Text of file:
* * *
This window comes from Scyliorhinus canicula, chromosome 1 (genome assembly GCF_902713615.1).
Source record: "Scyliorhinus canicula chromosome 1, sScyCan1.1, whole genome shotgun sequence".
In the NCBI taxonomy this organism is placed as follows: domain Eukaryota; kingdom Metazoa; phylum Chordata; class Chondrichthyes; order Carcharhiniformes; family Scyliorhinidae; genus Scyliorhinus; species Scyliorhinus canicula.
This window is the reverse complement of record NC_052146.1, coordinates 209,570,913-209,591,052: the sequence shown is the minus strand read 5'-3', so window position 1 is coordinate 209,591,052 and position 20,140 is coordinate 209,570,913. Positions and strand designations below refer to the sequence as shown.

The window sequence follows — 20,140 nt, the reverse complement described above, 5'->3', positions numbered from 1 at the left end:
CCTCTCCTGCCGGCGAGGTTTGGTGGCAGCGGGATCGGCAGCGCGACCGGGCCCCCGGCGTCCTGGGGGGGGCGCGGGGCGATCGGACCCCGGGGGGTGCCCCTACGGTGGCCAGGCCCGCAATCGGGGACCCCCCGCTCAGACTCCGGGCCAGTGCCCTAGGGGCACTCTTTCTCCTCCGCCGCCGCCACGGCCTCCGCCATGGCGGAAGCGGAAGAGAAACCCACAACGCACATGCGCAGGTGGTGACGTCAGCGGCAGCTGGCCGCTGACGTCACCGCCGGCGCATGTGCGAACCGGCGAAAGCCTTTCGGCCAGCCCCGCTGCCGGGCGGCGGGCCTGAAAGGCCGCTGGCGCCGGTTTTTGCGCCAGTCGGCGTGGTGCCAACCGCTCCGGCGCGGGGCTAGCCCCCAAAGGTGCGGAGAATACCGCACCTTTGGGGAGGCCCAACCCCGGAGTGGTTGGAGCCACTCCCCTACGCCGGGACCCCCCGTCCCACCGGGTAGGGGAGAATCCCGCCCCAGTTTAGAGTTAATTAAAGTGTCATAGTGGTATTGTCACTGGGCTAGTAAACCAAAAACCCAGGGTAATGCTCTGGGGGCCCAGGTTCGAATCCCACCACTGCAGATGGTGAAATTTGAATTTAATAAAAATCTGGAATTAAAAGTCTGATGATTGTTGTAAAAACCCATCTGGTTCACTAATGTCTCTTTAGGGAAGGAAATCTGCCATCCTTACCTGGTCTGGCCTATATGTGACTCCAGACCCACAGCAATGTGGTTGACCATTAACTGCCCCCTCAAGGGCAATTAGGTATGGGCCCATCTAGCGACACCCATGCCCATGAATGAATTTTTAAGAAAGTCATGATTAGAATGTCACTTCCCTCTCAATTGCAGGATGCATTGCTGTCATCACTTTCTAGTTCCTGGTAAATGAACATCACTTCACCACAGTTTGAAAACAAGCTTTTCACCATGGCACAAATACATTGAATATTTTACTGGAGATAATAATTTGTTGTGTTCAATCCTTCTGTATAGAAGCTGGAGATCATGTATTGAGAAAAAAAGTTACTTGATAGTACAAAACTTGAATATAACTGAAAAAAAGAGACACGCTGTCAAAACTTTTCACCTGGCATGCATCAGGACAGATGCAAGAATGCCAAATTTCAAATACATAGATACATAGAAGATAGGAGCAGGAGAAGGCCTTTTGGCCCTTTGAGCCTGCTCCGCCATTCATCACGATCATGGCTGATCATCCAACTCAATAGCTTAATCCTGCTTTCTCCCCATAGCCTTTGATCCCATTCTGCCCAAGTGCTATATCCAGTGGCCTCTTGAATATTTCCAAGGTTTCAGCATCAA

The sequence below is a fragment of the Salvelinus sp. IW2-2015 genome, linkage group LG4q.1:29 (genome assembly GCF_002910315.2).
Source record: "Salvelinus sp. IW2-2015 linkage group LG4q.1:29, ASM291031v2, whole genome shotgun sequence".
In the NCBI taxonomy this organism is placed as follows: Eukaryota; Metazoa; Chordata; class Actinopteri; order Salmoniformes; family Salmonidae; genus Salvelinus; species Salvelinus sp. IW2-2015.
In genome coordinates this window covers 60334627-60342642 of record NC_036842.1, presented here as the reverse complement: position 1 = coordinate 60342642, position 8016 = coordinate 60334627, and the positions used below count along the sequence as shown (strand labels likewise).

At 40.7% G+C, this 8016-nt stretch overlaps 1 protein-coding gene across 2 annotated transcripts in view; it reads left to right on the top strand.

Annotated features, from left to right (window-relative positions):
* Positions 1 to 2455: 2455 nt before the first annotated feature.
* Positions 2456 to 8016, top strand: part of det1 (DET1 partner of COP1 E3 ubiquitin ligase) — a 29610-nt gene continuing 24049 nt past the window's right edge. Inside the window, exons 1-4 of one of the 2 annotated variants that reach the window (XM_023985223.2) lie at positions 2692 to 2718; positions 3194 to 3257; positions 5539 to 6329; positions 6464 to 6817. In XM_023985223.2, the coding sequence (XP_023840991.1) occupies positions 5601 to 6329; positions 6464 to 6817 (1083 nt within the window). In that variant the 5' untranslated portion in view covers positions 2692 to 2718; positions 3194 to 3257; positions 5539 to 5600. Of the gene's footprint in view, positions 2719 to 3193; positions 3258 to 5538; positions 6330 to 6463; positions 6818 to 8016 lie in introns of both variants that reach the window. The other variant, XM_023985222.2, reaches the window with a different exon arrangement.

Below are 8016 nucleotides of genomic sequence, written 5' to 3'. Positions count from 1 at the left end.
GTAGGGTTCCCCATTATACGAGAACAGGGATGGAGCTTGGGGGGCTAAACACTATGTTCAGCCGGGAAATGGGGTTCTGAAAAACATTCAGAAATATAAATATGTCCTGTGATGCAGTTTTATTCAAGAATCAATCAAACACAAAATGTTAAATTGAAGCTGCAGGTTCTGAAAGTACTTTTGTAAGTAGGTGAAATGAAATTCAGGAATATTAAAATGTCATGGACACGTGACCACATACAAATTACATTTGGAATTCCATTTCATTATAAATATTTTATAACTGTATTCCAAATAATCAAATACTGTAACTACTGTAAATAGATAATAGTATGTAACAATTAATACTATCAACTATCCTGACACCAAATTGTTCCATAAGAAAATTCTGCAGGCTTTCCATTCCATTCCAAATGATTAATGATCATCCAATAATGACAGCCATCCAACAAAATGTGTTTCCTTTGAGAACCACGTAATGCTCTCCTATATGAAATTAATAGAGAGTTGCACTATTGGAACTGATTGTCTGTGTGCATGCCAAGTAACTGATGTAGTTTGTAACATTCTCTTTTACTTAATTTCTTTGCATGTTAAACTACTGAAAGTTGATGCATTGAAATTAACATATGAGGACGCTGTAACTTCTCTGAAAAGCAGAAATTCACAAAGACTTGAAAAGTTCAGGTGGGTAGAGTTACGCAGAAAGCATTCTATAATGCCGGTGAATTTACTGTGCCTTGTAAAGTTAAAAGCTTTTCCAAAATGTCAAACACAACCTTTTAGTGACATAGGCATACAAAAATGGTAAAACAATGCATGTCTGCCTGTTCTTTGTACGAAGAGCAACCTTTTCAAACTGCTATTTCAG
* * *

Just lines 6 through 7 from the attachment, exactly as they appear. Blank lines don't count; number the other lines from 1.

CCTCTCCTGCCGGCGAGGTTTGGTGGCAGCGGGATCGGCAGCGCGACCGGGCCCCCGGCGTCCTGGGGGGGGCGCGGGGCGATCGGACCCCGGGGGGTGCCCCTACGGTGGCCAGGCCCGCAATCGGGGACCCCCCGCTCAGACTCCGGGCCAGTGCCCTAGGGGCACTCTTTCTCCTCCGCCGCCGCCACGGCCTCCGCCATGGCGGAAGCGGAAGAGAAACCCACAACGCACATGCGCAGGTGGTGACGTCAGCGGCAGCTGGCCGCTGACGTCACCGCCGGCGCATGTGCGAACCGGCGAAAGCCTTTCGGCCAGCCCCGCTGCCGGGCGGCGGGCCTGAAAGGCCGCTGGCGCCGGTTTTTGCGCCAGTCGGCGTGGTGCCAACCGCTCCGGCGCGGGGCTAGCCCCCAAAGGTGCGGAGAATACCGCACCTTTGGGGAGGCCCAACCCCGGAGTGGTTGGAGCCACTCCCCTACGCCGGGACCCCCCGTCCCACCGGGTAGGGGAGAATCCCGCCCCAGTTTAGAGTTAATTAAAGTGTCATAGTGGTATTGTCACTGGGCTAGTAAACCAAAAACCCAGGGTAATGCTCTGGGGGCCCAGGTTCGAATCCCACCACTGCAGATGGTGAAATTTGAATTTAATAAAAATCTGGAATTAAAAGTCTGATGATTGTTGTAAAAACCCATCTGGTTCACTAATGTCTCTTTAGGGAAGGAAATCTGCCATCCTTACCTGGTCTGGCCTATATGTGACTCCAGACCCACAGCAATGTGGTTGACCATTAACTGCCCCCTCAAGGGCAATTAGGTATGGGCCCATCTAGCGACACCCATGCCCATGAATGAATTTTTAAGAAAGTCATGATTAGAATGTCACTTCCCTCTCAATTGCAGGATGCATTGCTGTCATCACTTTCTAGTTCCTGGTAAATGAACATCACTTCACCACAGTTTGAAAACAAGCTTTTCACCATGGCACAAATACATTGAATATTTTACTGGAGATAATAATTTGTTGTGTTCAATCCTTCTGTATAGAAGCTGGAGATCATGTATTGAGAAAAAAAGTTACTTGATAGTACAAAACTTGAATATAACTGAAAAAAAGAGACACGCTGTCAAAACTTTTCACCTGGCATGCATCAGGACAGATGCAAGAATGCCAAATTTCAAATACATAGATACATAGAAGATAGGAGCAGGAGAAGGCCTTTTGGCCCTTTGAGCCTGCTCCGCCATTCATCACGATCATGGCTGATCATCCAACTCAATAGCTTAATCCTGCTTTCTCCCCATAGCCTTTGATCCCATTCTGCCCAAGTGCTATATCCAGTGGCCTCTTGAATATTTCCAAGGTTTCAGCATCAA

The sequence below is a fragment of the Salvelinus sp. IW2-2015 genome, linkage group LG4q.1:29 (genome assembly GCF_002910315.2).